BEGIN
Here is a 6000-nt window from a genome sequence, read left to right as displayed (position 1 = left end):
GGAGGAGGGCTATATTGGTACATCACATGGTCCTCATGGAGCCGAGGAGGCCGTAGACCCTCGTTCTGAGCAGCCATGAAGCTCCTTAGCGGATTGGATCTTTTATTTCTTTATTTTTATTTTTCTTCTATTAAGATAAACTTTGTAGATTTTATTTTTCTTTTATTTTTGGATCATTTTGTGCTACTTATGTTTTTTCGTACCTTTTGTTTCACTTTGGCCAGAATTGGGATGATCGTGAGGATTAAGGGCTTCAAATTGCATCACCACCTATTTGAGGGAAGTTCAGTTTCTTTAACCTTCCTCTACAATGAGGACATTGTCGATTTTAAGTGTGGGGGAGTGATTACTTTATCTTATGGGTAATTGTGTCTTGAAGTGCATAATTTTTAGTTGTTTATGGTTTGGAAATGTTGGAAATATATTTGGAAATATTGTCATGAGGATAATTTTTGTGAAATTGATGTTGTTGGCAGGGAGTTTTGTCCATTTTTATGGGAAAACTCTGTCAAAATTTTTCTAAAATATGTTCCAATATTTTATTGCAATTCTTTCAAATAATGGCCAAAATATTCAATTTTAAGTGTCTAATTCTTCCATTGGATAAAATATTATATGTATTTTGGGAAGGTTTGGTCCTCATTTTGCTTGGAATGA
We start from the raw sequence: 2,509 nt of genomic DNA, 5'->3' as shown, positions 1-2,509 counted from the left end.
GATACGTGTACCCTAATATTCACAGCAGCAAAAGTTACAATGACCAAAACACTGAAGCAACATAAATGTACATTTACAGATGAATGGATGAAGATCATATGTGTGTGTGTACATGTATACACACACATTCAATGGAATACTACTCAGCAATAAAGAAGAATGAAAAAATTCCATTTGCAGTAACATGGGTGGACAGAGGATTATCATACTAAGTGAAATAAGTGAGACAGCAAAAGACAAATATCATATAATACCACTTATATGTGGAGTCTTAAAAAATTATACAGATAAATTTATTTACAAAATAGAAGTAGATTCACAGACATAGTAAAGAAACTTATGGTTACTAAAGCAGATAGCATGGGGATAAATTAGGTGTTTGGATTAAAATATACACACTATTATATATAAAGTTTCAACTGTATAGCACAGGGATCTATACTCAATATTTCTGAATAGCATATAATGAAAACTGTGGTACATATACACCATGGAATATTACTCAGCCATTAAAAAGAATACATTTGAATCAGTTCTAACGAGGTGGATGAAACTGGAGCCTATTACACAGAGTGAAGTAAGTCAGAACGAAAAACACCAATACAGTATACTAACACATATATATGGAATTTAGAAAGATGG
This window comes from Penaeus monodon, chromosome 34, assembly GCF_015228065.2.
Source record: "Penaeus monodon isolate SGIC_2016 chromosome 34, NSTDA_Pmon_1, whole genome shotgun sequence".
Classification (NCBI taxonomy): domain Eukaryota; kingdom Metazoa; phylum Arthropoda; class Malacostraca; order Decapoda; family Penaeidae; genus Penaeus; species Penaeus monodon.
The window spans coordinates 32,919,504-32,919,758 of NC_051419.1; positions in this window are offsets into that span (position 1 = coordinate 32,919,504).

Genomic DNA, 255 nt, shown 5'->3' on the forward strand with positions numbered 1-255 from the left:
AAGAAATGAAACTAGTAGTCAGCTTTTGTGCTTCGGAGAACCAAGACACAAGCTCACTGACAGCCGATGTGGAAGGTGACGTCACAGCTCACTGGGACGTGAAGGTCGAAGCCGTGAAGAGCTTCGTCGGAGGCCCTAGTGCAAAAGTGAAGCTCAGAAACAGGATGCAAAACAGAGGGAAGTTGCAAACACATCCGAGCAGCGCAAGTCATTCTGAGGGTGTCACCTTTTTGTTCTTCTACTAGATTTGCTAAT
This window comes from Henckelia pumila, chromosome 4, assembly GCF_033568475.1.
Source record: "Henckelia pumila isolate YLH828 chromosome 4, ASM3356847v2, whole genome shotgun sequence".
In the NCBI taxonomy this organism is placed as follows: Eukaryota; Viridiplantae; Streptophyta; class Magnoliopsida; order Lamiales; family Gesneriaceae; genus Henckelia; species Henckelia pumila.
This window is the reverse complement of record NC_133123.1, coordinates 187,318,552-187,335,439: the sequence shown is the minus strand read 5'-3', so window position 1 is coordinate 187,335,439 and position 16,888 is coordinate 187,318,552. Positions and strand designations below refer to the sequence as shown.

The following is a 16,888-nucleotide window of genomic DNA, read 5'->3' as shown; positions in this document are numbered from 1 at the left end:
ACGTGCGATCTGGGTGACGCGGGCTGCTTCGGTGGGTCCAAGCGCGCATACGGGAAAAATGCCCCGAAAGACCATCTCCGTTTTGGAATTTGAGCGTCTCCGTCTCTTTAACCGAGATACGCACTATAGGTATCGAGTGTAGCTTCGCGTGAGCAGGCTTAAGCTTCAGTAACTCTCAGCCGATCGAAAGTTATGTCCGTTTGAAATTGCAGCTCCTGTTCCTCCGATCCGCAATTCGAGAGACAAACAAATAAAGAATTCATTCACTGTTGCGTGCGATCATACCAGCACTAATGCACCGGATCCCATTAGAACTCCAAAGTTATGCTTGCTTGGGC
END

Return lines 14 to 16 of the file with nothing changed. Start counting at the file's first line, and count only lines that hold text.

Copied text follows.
This window is the reverse complement of record NC_133123.1, coordinates 187,318,552-187,335,439: the sequence shown is the minus strand read 5'-3', so window position 1 is coordinate 187,335,439 and position 16,888 is coordinate 187,318,552. Positions and strand designations below refer to the sequence as shown.

The following is a 16,888-nucleotide window of genomic DNA, read 5'->3' as shown; positions in this document are numbered from 1 at the left end:
ACGTGCGATCTGGGTGACGCGGGCTGCTTCGGTGGGTCCAAGCGCGCATACGGGAAAAATGCCCCGAAAGACCATCTCCGTTTTGGAATTTGAGCGTCTCCGTCTCTTTAACCGAGATACGCACTATAGGTATCGAGTGTAGCTTCGCGTGAGCAGGCTTAAGCTTCAGTAACTCTCAGCCGATCGAAAGTTATGTCCGTTTGAAATTGCAGCTCCTGTTCCTCCGATCCGCAATTCGAGAGACAAACAAATAAAGAATTCATTCACTGTTGCGTGCGATCATACCAGCACTAATGCACCGGATCCCATTAGAACTCCAAAGTTATGCTTGCTTGGGC